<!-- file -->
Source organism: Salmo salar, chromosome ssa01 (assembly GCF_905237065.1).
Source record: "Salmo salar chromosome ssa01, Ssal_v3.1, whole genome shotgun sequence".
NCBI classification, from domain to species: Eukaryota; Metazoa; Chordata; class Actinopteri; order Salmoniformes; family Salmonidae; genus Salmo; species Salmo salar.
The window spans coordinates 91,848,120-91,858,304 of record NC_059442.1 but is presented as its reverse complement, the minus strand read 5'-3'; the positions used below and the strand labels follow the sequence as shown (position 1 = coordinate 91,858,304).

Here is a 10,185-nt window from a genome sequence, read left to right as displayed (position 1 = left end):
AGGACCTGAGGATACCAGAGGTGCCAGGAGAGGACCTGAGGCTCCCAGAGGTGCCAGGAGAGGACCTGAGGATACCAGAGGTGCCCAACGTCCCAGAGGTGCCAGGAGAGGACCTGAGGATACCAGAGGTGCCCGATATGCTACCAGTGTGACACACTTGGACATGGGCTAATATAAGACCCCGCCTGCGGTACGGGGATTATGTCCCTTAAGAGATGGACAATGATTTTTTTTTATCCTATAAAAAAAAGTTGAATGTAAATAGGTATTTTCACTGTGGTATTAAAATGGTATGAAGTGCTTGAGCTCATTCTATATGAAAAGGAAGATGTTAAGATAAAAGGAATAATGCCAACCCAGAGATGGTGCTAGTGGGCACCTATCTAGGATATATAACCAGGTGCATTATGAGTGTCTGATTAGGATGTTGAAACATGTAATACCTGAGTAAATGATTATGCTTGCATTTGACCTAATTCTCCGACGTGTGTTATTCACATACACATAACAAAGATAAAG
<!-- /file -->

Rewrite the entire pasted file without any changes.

Source organism: Salmo salar, chromosome ssa01 (assembly GCF_905237065.1).
Source record: "Salmo salar chromosome ssa01, Ssal_v3.1, whole genome shotgun sequence".
NCBI classification, from domain to species: Eukaryota; Metazoa; Chordata; class Actinopteri; order Salmoniformes; family Salmonidae; genus Salmo; species Salmo salar.
The window spans coordinates 91,848,120-91,858,304 of record NC_059442.1 but is presented as its reverse complement, the minus strand read 5'-3'; the positions used below and the strand labels follow the sequence as shown (position 1 = coordinate 91,858,304).

Here is a 10,185-nt window from a genome sequence, read left to right as displayed (position 1 = left end):
AGGACCTGAGGATACCAGAGGTGCCAGGAGAGGACCTGAGGCTCCCAGAGGTGCCAGGAGAGGACCTGAGGATACCAGAGGTGCCCAACGTCCCAGAGGTGCCAGGAGAGGACCTGAGGATACCAGAGGTGCCCGATATGCTACCAGTGTGACACACTTGGACATGGGCTAATATAAGACCCCGCCTGCGGTACGGGGATTATGTCCCTTAAGAGATGGACAATGATTTTTTTTTATCCTATAAAAAAAAGTTGAATGTAAATAGGTATTTTCACTGTGGTATTAAAATGGTATGAAGTGCTTGAGCTCATTCTATATGAAAAGGAAGATGTTAAGATAAAAGGAATAATGCCAACCCAGAGATGGTGCTAGTGGGCACCTATCTAGGATATATAACCAGGTGCATTATGAGTGTCTGATTAGGATGTTGAAACATGTAATACCTGAGTAAATGATTATGCTTGCATTTGACCTAATTCTCCGACGTGTGTTATTCACATACACATAACAAAGATAAAG